August 6, 2015 / 4:09 PM / 4 years ago

Exclusive: Banks back away from Paulson Advantage fund after poor 2014

BOSTON (Reuters) - UBS AG UBSG.VX has joined Bank of America in closing down some options for wealthy clients to access billionaire investor John Paulson’s Advantage fund, sources said on Thursday, after the portfolio suffered double-digit losses in 2014.

The logo of Swiss bank UBS is seen at an office building in Zurich July 27, 2015. REUTERS/Arnd Wiegmann

UBS shut down its $50 million feeder fund at the end of July, roughly the same time that Bank of America told its financial advisers they would have to liquidate clients’ investments in the fund, once one of Paulson’s biggest offerings.

The banks cited concerns about costs, plus bets on illiquid securities as reasons for their moves, according to the sources. UBS clients will still be allowed to invest in Advantage but through a different share class, and it is unclear how many will elect to do so.

Financial advisers at both banks, who had put money into Advantage when Paulson was making lucrative bets on housing and gold several years ago, said they have become concerned about the fund’s volatile returns since 2011.

It fell 19 percent in 2014 when it was caught wrong-footed on a failed pharmaceuticals merger, reversing most of a 34 percent gain in 2013, and added to heavy losses the previous two years. It was up 2.2 percent in the first half of 2015.

“Why would you want to keep your money in a fund that isn’t performing well?” asked one UBS financial adviser. “I wasn’t surprised when the bank told us about six weeks ago that they would kill the feeder fund on July 31.”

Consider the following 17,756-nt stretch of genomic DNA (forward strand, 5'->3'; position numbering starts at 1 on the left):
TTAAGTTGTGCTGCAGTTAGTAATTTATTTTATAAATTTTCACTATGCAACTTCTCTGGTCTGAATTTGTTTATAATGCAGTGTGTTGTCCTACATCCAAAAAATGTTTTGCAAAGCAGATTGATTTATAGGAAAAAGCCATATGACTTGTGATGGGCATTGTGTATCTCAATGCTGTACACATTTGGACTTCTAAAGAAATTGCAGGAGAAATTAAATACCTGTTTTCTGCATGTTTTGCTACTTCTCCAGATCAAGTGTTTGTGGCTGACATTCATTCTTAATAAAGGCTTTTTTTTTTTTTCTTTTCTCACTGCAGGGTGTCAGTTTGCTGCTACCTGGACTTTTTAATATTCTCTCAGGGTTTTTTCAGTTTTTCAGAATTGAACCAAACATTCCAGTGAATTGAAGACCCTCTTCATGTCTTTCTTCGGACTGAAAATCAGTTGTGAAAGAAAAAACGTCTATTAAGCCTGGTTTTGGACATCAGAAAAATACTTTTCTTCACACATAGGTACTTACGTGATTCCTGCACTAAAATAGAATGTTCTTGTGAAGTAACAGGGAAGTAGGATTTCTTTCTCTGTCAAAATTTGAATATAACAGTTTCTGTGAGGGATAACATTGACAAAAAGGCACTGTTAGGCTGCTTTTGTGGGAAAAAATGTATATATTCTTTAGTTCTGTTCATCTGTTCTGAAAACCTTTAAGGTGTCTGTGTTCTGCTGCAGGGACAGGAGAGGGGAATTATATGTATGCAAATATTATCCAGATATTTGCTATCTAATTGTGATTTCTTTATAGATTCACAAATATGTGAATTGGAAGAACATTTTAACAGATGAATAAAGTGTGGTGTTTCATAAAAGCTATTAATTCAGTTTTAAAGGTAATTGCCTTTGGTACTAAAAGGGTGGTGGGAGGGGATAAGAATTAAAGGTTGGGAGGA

One person who invested through UBS said he would be getting back only about $140,000 of the $250,000 he’d put into the UBS feeder fund five years ago.

The banks’ decision echo similar moves by Morgan Stanley and Citigroup, which pulled out of Advantage in 2012 as the fund’s performance began to weaken. JP Morgan never offered its wealthy clients access to Advantage.

UBS launched the Advantage feeder fund in 2009, requiring investors to commit a minimum of $250,000. The fund had about $18 billion under management in 2011, a figure that has dwindled to roughly $2.8 billion since then due to redemptions and lackluster performance.

To be sure, Paulson’s $20 billion firm remains one of the hedge fund industry’s biggest and the 59-year old investor ranks among its most closely followed.

“I’m a long-term believer in John Paulson,” said Dick Pfister, chief executive at AlphaCore Capital, describing the fund manager as one of the brightest minds in the industry. “The Advantage fund has had its difficulties but Paulson has so many other portfolios and many of them are doing great. He has made big bets on themes and many are about to play out.”

UBS clients will still have access to Paulson’s portfolios. Paulson is offering a separate share class to UBS clients who want to remain in Advantage. UBS clients can also get into the $11 billion Paulson Partners fund, which is up roughly 8.5 percent through the first 6-1/2 months of the year, two sources said.

Bank of America clients also have the choice of rolling money from the Advantage fund into the Paulson Partners fund.

Customers at JP Morgan can access the Paulson Enhanced fund, which is up roughly 20 percent this year. The hedge fund also created a special portfolio for JP Morgan customers to bet on European stocks called the European Event Equities fund.

Later this year the firm will offer a private equity- oriented fund called Paulson Strategic Partners, as well as a stock fund that will concentrate on health-care companies that will be run by Paulson’s partner, Guy Levy, someone familiar with Paulson’s plans told Reuters.

The fund expects to raise $1 billion and Paulson plans to put in $500 million of his own money as startup capital, the source said.

Reporting by Svea Herbst-Bayliss, Editing by Richard Valdmanis and Dan Grebler

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